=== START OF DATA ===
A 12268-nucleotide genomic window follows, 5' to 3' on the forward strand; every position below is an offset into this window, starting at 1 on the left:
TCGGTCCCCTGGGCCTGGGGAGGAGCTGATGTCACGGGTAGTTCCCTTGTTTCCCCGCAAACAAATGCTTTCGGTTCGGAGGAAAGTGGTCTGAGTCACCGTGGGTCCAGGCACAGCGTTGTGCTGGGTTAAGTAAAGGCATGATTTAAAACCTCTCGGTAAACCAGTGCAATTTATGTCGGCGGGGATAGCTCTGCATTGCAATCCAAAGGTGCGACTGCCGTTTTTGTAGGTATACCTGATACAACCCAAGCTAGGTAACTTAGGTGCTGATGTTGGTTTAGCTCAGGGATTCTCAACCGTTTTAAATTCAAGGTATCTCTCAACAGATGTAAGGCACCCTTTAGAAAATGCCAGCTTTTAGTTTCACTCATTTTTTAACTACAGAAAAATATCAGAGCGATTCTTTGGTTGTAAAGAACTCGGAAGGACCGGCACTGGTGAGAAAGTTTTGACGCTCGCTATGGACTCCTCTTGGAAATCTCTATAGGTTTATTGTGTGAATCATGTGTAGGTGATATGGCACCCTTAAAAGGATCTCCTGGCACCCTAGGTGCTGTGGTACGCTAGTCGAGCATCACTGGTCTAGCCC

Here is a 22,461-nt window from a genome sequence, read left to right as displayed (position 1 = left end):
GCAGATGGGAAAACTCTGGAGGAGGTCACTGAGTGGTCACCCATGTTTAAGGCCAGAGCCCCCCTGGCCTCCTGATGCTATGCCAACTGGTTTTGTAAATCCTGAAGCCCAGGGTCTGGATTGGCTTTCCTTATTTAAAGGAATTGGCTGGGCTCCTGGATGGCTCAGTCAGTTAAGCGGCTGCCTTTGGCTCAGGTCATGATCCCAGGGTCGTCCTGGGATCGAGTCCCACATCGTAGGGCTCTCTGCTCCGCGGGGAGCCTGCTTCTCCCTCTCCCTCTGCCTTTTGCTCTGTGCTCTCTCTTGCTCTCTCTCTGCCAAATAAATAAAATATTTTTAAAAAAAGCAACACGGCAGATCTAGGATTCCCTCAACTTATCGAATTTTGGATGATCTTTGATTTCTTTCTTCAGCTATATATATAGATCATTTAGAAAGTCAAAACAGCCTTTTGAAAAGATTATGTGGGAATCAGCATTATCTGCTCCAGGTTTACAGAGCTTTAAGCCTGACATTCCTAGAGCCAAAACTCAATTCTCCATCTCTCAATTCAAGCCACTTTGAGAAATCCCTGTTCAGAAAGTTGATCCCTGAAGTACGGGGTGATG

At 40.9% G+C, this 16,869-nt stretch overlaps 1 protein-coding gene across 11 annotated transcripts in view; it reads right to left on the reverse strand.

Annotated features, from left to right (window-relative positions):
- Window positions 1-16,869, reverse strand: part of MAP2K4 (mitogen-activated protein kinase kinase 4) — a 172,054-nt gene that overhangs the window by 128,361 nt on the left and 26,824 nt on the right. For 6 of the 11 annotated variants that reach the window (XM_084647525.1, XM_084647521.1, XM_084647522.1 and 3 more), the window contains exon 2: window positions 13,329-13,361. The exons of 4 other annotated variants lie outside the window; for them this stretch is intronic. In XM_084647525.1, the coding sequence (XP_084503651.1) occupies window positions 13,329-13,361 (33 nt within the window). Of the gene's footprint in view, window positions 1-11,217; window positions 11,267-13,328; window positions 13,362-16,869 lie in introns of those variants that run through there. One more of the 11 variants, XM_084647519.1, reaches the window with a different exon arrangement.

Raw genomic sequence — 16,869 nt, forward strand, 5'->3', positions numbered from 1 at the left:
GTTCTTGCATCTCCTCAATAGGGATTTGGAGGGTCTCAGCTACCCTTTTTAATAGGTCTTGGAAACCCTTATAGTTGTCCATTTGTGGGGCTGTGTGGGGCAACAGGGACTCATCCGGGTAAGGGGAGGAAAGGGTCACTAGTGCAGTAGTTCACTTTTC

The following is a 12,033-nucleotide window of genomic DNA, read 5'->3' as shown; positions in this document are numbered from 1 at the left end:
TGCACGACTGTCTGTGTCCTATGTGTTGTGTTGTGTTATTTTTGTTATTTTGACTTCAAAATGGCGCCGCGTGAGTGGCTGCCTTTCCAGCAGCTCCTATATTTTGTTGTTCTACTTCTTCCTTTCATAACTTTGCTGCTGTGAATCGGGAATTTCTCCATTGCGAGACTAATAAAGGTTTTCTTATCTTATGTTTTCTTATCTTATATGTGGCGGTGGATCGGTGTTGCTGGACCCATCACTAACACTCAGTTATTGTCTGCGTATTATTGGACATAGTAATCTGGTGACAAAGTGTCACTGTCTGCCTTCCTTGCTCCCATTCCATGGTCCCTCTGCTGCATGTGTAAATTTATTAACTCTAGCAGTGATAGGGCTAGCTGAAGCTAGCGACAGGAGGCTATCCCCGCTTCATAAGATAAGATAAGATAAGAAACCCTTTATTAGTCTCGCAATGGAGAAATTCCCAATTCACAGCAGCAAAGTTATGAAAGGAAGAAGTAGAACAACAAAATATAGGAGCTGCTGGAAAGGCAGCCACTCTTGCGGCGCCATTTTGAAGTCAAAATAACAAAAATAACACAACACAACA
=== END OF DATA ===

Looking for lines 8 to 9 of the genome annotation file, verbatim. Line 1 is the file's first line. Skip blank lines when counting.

Raw genomic sequence — 16,869 nt, forward strand, 5'->3', positions numbered from 1 at the left:
GTTCTTGCATCTCCTCAATAGGGATTTGGAGGGTCTCAGCTACCCTTTTTAATAGGTCTTGGAAACCCTTATAGTTGTCCATTTGTGGGGCTGTGTGGGGCAACAGGGACTCATCCGGGTAAGGGGAGGAAAGGGTCACTAGTGCAGTAGTTCACTTTTC